Christ Church, Byculla. Mumbai - brainchild of Governor Elphinstone - colonial period

1833. Christ Church, Byculla, Mumbai Zoom4india

1833. Christ Church, Byculla, Mumbai
Like many Indian cities and towns where the old monuments and heritage sites are in constant threat, all in the name of development of roads, bridges, etc to tackle the traffic, the announcement of the UNESCO Asia-Pacific Awards for Cultural Heritage Conservation to Christ Church, Byculla, Mumbai in November 2017, was a good news. India was one among the six countries to get the covetous award.
According to the UNESCO report, the church  underwent inappropriate repair works in the past that diminished its cultural value. This is quite true of many heritages sites in India that need right restoration and correct techniques.  It is to be borne in mind that mere patch-up work will not only spoil the heritage value but also makes the  structures fall into much despair. Major restoration work was completed in 2015. The elegant interiors adorned with gilded cast-iron columns, stained-glass windows, and the lath and plaster ceiling that made this church a class apart, were taken care of with care by the conservationists who carried out  the tough work in two phases.

1833. Christ Church, Byculla, Mumbai
Above image: Vasai-based Sequeira Brothers  took care of the gold gilding works on the capitals that hold the columns together, on the four  capitals on the altar side that  were treated with gold leaf work, etc ..............................
1833. Christ Church, Byculla, Mumbai

833. Christ Church, Byculla, Mumbai   Mid-Day

The 185 year-old Christ Church  was the oldest one in Byculla, Mumbai and was in bad shape long ago. Completed in 1833 this neo-classical church is on Clare Road. This church was built at the initiative of then Governor Monstuart Elphinstone (1819-27) who wanted to move out the fort to a better location  and preferred a Country Home in a serene ambiance. That time   Parel-Byculla were emerging  as new locations.  Gov. Elphinstone had a problem, to attend Sunday church services he had to go all the way to St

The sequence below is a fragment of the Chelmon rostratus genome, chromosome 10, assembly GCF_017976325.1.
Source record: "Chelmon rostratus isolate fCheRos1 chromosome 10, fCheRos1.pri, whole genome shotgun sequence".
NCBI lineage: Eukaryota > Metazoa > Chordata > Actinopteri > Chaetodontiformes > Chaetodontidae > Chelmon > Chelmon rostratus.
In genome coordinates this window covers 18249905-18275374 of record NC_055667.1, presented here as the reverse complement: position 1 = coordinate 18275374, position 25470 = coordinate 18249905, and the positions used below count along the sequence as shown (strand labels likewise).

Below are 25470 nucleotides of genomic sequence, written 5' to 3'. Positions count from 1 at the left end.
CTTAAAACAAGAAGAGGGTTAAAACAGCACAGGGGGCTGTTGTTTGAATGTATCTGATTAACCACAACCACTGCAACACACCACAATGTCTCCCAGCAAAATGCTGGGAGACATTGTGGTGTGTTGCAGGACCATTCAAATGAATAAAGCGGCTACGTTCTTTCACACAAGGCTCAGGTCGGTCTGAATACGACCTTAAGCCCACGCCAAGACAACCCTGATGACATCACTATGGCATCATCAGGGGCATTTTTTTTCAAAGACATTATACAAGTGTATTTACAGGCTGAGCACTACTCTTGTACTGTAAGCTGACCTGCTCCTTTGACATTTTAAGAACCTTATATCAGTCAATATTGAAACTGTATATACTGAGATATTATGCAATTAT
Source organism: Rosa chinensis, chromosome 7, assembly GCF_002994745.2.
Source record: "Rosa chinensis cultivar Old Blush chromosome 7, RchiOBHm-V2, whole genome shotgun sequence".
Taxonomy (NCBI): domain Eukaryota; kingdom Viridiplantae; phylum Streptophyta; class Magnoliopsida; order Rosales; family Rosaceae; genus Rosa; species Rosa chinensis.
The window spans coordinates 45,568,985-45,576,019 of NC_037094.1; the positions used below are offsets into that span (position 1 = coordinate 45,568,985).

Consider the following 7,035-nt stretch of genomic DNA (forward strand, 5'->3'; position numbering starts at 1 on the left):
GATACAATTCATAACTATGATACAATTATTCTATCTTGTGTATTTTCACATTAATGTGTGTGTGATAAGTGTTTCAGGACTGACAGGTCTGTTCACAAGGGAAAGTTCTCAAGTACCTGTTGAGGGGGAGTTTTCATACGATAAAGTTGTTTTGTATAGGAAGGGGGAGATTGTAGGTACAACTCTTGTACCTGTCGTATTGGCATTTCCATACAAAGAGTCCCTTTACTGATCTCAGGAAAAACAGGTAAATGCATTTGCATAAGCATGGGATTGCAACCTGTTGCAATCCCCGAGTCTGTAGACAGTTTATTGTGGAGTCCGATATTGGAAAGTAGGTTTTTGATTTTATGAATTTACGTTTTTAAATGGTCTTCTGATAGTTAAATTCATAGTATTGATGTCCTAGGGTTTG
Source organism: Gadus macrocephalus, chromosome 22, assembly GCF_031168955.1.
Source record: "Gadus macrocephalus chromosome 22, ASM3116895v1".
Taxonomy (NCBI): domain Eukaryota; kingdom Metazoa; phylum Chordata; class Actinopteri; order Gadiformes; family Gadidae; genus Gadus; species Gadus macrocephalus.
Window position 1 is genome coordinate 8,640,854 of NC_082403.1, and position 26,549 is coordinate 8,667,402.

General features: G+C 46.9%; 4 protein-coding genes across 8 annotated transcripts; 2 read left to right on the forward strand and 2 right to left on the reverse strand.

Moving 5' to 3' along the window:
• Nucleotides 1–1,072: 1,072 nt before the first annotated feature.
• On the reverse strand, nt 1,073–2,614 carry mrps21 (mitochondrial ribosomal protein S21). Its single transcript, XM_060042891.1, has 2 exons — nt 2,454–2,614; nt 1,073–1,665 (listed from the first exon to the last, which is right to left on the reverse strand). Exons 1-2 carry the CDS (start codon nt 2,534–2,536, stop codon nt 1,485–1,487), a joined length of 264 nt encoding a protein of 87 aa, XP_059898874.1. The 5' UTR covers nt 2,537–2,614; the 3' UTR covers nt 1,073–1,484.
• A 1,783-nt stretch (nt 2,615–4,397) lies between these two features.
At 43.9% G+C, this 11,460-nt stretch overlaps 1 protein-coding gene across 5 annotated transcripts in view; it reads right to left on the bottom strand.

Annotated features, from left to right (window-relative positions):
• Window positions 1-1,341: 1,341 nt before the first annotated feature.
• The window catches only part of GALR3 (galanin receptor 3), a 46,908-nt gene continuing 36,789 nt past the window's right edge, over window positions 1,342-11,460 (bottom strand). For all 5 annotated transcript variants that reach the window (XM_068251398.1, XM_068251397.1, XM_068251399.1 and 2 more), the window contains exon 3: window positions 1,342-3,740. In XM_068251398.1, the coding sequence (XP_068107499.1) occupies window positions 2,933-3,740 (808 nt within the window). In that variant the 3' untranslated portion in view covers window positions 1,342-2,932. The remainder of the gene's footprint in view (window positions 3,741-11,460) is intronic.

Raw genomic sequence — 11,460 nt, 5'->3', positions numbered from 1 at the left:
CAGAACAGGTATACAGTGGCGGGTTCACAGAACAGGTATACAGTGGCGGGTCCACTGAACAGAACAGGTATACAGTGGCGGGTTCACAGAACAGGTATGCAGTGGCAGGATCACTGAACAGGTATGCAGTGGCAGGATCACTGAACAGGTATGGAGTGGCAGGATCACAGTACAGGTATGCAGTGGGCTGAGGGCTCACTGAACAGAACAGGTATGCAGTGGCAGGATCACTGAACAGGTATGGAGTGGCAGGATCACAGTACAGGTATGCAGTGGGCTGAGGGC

Thomas Cathedral in the Fort area.   Once the Governor's mansion was in use, a ‘chapel of ease’ was a necessity. Soon foundation was laid for a new  church by Right Hon'ble Earl of Clare, after whom the road was named; now it is called Mirza Ghalib Road.  The erstwhile governor of Mumbai after whom Elphinstone College is named  was  the educator-administrator-diplomat all rolled into one.
Mumbai Byculla
 Though the church was opened for worship on August 10, 1833, the church consecration got delayed until December 1835. The church has 12 fluted Corinthian  cast-iron columns, stained glass windows in the altar, fine sweeping wooden stairway to the first floor balcony, etc. From the balcony one can have a full view of this historic church during service. The church graveyard has many tombstones that glorify the administrators and wartime heroes.  one of the famous tombstones was that of Sir Robert Grant. The pipe organ here is not in use and needs repair work and it was supplied by Grey & Davidson, London  for £300. It was renovated by S. Rose & Co. in 1914.
In the centre of the nave  there are  three stained glass lights that were  from Spencer Compton, Prothonotary to the High Court of Bombay, as well as a church trustee. According to Vikas Dilawari, architect and conservationist. “Similar to Church of St Andrews (opposite Lion Gate), it was one of the last of the Neo-Classical churches built in pre-1860s Bombay, after which Gothic became the emergent style,”